Sunday, January 1, 2017

Goodbye 2016

It is difficult to sit down on the Eve of  New Year’s day to try and evaluate what the past year has been.  At all levels of interface - global, national, professional and personal levels.  Each sphere stands on its own, with its own unique characteristics and occurrences.  There is much to be thankful for, in terms of blessings and opportunities.  Yet there is pause for reflection, for a good introspective look at how things could have been done better, on a number of different fronts.  Have we failed in relating to different groups of people in our immediate vicinity, in the various communities.  Are there lessons to leave to my three children?  (Incidentally, this is the reason for this blog.  I would hope to write a great deal more on this medium – and this may develop into a full-fledged resolution for 2017)   Not wishing to make any excuses for myself, the reality is that in real time, it may be difficult to pursue a  rigorous and daily rationalisation that is didactically reflective and accurately depicts the correct analysis for the events in hand at the time they transpire.  Increasingly our lives are fashioned by what we read online – electronic renderings of news and misrepresentations.  They do fashion our thinking (some of us are persuaded by what we wish to read for ourselves).

So let’s make a limited start – Global and National observations.


We have to say goodbye to the Obama presidency.  Its report card?  A liberal agenda, which saw the legalization of same sex marriages, sits very uncomfortably with one’s sense of morality and spiritual teaching.  The sheer permissiveness that received the full support of the White House is what contributes to an insidious degradation of the social and moral order.  How do we even begin to fathom what lies next, in a country which is supposed to lead the free world (for how much longer, one wonders).  In a US president, one expects to see a good and effective communicator, who balances eloquence with a commensurate ability to get things done.  Not so easy to find this in one man.  But I think Obama tried.  In terms of his legacy (which is for the next administration to re-write) this President did exemplify family values, tried to introduce affordable health care, and Americans did benefit.  On a number of foreign policy fronts, questions remain – Russia, Syria and Israel – and the position taken by the US does present problems which are not soluble.  The lack of intervention has been manifestly apparent.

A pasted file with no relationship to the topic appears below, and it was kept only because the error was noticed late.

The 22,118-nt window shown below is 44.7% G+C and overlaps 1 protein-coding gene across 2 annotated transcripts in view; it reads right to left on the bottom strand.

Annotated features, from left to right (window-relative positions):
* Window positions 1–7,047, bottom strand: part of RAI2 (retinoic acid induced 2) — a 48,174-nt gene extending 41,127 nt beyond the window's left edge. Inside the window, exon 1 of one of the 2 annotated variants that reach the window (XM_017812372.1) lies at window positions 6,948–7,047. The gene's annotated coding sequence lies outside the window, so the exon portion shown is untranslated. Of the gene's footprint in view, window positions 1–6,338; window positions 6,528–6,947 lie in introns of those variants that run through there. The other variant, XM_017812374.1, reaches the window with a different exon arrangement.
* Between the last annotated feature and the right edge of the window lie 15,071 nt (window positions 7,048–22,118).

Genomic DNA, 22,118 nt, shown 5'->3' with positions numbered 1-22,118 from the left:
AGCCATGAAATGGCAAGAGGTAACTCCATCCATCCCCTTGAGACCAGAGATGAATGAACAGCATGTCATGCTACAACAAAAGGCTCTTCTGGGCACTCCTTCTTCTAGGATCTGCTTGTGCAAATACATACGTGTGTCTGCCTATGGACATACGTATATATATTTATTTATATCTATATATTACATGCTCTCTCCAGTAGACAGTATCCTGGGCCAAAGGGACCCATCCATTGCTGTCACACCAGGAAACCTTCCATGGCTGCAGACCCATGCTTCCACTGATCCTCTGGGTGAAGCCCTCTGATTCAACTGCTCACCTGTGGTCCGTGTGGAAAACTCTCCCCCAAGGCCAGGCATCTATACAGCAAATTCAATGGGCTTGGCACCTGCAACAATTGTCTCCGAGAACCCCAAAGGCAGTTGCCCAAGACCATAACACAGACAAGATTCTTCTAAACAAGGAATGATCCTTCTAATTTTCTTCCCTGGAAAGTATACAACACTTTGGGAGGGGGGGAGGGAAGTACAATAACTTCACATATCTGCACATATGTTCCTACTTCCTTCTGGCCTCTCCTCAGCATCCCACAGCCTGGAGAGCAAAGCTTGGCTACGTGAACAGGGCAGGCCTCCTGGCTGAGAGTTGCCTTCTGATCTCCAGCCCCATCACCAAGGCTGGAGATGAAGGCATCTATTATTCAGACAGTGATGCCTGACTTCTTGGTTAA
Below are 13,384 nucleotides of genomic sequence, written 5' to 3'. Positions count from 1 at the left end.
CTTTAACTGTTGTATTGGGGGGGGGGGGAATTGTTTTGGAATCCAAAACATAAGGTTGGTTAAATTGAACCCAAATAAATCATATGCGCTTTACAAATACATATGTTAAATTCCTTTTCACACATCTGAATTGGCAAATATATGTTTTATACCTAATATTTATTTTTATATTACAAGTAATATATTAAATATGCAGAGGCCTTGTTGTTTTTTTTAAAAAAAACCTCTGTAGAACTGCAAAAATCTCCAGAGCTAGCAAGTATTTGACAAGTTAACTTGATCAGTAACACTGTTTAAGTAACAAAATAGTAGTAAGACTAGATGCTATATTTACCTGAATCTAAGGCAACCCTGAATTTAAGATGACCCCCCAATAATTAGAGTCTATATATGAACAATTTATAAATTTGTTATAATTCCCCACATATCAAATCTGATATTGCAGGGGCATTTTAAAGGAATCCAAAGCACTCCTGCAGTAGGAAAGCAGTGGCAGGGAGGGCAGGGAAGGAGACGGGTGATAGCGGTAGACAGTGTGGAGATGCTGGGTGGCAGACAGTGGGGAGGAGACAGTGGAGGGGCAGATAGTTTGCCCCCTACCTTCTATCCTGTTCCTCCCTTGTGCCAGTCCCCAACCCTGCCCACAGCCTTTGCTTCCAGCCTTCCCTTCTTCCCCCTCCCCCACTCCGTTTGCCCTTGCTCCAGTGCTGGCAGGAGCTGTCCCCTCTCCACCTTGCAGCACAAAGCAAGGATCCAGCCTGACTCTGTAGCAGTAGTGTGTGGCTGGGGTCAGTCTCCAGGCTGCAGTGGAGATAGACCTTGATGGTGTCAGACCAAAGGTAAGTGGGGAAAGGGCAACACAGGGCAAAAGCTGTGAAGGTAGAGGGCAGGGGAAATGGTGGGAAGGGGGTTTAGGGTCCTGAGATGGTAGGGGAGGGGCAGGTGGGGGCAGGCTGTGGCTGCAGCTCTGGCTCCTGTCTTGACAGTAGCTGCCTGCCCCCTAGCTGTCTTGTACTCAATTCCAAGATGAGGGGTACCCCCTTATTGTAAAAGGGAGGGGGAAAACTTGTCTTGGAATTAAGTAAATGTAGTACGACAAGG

Then there is Trump, and the mass repudiation of the establishment and traditional institutions, that swept him into a dominance of the electoral college.  The next month alone will give some hint on what lies ahead.  The rise of populism and the blatant refusal to accept the status quo will forge ahead in a number of European countries. The UK’s management of Brexit will receive additional texture this coming year. What remains is a sad precedent for governance by referendum (without any preset parameters for success).  Never again should critical issues of sovereignty be so decided.  The resignations that followed also go to show the absence of any sense of responsibility on the part of leaders to accept and shoulder responsibility for campaign positions and statements made – in haste and expediency.